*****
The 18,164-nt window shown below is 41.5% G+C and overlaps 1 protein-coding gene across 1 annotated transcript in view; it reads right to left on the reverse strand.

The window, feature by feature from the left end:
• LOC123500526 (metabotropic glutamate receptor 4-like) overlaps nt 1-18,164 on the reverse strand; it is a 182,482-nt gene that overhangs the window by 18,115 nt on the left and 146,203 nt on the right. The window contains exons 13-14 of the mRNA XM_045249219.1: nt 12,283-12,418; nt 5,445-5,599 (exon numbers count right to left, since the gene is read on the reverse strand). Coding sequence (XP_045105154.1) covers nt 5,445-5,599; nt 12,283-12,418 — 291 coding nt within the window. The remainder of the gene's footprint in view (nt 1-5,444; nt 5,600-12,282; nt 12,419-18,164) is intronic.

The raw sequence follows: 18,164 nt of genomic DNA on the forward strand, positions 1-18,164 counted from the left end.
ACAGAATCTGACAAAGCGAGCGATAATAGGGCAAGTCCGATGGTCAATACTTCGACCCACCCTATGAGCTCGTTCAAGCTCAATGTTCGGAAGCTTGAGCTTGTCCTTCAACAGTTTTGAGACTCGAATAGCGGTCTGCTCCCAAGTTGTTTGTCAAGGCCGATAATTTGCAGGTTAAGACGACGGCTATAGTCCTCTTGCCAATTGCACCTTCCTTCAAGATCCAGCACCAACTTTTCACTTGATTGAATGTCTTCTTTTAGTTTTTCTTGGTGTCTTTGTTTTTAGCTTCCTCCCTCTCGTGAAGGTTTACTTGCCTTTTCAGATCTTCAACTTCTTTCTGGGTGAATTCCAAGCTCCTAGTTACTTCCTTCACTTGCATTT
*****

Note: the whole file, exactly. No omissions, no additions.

The 18,164-nt window shown below is 41.5% G+C and overlaps 1 protein-coding gene across 1 annotated transcript in view; it reads right to left on the reverse strand.

The window, feature by feature from the left end:
• LOC123500526 (metabotropic glutamate receptor 4-like) overlaps nt 1-18,164 on the reverse strand; it is a 182,482-nt gene that overhangs the window by 18,115 nt on the left and 146,203 nt on the right. The window contains exons 13-14 of the mRNA XM_045249219.1: nt 12,283-12,418; nt 5,445-5,599 (exon numbers count right to left, since the gene is read on the reverse strand). Coding sequence (XP_045105154.1) covers nt 5,445-5,599; nt 12,283-12,418 — 291 coding nt within the window. The remainder of the gene's footprint in view (nt 1-5,444; nt 5,600-12,282; nt 12,419-18,164) is intronic.

The raw sequence follows: 18,164 nt of genomic DNA on the forward strand, positions 1-18,164 counted from the left end.
ACAGAATCTGACAAAGCGAGCGATAATAGGGCAAGTCCGATGGTCAATACTTCGACCCACCCTATGAGCTCGTTCAAGCTCAATGTTCGGAAGCTTGAGCTTGTCCTTCAACAGTTTTGAGACTCGAATAGCGGTCTGCTCCCAAGTTGTTTGTCAAGGCCGATAATTTGCAGGTTAAGACGACGGCTATAGTCCTCTTGCCAATTGCACCTTCCTTCAAGATCCAGCACCAACTTTTCACTTGATTGAATGTCTTCTTTTAGTTTTTCTTGGTGTCTTTGTTTTTAGCTTCCTCCCTCTCGTGAAGGTTTACTTGCCTTTTCAGATCTTCAACTTCTTTCTGGGTGAATTCCAAGCTCCTAGTTACTTCCTTCACTTGCATTT